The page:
pond scum

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Diatoms Have Their Day

Everybody’s got a summit nowadays. Last week, while the governors were doing their climate summitry in L.A., scientists and policy wonks convened at U.C. Davis for an ag-and-climate “summit.” The discussions seemed interesting and productive, despite (or perhaps because of) the fact that no world leaders appeared. This week the gods of green goop are gathered in San Diego for an Algae Biomass Summit. Climate Watch contributor and climate scientist Abbie Tingstad explains why algae deserves a summit.

tingstaddiatom2_blogThe Power of Pond Scum

By Abbie Tingstad

The slimy yellowish brown muck known as “pond scum” may soon help fuel your car, make your airplane trips more environmentally friendly, and power your home. Scientists and start-ups around the world are now looking to tap into this unsightly source to produce ethanol, biodiesel and jet fuel, and even more efficient solar cells. This sustainable energy source consumes carbon dioxide and can be developed without competing with food crops for land.

Yellow-brown pond scum is composed of diatoms; single-celled algae with elaborate silica-based cell walls (green films on water are made up of other types of algae and small water plants). These primary producers are ubiquitous: they inhabit a wide range of environments, requiring only sufficient light for photosynthesis and enough moisture to prevent desiccation. Worldwide, there may be 100,000 species living in oceans, lakes, estuaries, rivers, swamps, moist soils, and other damp environments.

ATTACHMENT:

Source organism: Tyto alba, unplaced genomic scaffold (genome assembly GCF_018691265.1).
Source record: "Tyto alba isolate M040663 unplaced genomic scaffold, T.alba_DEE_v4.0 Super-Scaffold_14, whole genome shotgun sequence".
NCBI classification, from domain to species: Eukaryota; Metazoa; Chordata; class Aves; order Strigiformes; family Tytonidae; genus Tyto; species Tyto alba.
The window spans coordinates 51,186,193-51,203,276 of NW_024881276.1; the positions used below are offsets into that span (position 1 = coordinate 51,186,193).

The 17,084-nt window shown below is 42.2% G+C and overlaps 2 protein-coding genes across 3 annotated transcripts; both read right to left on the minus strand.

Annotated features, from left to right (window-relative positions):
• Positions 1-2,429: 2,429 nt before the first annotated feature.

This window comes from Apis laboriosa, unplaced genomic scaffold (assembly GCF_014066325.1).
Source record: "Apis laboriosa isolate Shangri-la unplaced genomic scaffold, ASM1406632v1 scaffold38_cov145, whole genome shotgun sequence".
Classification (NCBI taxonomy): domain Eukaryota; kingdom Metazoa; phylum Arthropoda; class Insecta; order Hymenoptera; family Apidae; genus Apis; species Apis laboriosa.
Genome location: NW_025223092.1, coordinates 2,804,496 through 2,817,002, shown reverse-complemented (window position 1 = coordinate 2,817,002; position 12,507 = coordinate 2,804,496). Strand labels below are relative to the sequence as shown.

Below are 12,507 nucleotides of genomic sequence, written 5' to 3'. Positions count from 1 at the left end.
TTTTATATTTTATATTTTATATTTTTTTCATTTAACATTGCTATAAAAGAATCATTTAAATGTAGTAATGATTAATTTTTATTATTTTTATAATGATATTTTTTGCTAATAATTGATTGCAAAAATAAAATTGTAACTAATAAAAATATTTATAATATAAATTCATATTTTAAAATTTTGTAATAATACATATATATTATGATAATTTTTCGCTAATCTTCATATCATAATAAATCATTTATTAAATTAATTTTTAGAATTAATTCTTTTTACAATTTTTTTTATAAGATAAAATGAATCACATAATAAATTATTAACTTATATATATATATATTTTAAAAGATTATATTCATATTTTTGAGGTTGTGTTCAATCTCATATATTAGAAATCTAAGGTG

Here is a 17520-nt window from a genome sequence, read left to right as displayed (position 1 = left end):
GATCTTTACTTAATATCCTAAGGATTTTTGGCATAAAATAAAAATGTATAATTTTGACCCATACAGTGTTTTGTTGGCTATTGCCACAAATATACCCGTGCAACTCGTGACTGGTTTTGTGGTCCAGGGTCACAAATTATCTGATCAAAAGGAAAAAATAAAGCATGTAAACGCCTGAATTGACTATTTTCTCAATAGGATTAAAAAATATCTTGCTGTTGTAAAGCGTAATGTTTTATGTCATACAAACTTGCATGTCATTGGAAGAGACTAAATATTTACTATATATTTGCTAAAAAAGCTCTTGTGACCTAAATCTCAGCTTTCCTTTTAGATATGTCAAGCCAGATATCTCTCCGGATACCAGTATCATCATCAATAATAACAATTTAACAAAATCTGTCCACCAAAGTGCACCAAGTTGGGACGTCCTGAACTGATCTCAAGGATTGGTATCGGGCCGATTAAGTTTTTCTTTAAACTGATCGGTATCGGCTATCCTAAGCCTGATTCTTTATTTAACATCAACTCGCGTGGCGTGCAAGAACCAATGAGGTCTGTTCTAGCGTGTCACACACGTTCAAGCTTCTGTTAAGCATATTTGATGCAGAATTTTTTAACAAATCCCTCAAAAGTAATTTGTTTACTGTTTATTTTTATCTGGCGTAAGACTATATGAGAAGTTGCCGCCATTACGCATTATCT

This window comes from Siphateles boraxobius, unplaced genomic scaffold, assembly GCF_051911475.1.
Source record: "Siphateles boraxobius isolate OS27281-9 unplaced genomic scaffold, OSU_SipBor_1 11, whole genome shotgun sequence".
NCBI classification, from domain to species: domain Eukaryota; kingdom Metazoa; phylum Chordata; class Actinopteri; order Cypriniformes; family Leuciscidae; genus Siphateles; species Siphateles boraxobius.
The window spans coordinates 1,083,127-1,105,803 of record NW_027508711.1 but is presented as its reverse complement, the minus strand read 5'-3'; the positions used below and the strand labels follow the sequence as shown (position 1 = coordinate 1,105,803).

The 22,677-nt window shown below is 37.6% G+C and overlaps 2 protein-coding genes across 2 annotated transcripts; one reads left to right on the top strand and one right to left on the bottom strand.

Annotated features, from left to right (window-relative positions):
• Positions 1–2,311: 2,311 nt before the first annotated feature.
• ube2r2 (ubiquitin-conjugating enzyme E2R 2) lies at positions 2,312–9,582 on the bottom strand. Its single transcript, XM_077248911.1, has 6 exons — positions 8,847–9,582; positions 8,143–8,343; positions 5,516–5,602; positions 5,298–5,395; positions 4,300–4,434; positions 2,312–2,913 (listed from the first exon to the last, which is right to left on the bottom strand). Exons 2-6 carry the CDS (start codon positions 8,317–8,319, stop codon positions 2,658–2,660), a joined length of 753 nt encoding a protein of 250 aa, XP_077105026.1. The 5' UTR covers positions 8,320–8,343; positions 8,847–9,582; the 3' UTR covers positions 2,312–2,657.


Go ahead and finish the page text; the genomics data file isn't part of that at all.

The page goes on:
Climate and environmental researchers have taken advantage of diatoms’ cosmopolitan living habits to reconstruct past climates and infer recent environmental changes related to pollution and climate warming. Since different locations tend to have unique diatom community compositions, these tiny algae have also helped forensic investigators solve crimes.

Now, diatoms and other types of algae and small aquatic plants like duckweed and watermeal might be used to generate ethanol, biodiesel, and jet fuel. A number of start-ups, such as Aurora Biofuels and SunEco Energy in California, have begun developing technologies to “farm” algae on non-agricultural land, using salt-or lower-quality fresh-water and also just happens to consume carbon dioxide. This research has seen renewed interest at large laboratories such as the National Renewable Energy Laboratory (NREL). Big private-sector players, such as ExxonMobil, Chevron, Dow Chemical, and Honeywell International, have begun investing in research as well.

Diatoms may also be able to make solar cells more powerful, according to recent research out of Oregon State University and Portland State University. Unlike more conventional silicon-based cells, dye-sensitized solar cells, which absorb photons on a dye molecule thin-film joined to a layer of titanium oxide on glass or plastic, are made from environmentally neutral materials and work well in lower light conditions. Using diatoms to coat the dye-sensitized solar cells could triple their efficiency, making them more competitive with silicon cells.

These diatom-based technologies are still in their infancy so it’s difficult to determine whether they’ll make a meaningful contribution to a new wave of renewables. However, California may well benefit if they do become more widespread because these can potentially be operated on dry land and, in the case of fuels, using salt water.

With these technologies still in their infancy, it’s not clear how soon, if ever, they’ll become widespread. However, with its surfeit of sunshine and lots of available desert land and access to saltwater, California stands to benefit from an algae boom, should investors wade in.

Abbie Tingstad is finishing her Ph.D. in the Department of Geography at UCLA, where she specializes in the analysis of tree-rings and diatoms (environmentally-sensitive unicellular algae) to infer information about climate and environmental change.

Behold the power of pond scum in the recent television segment produced by KQED’s Quest.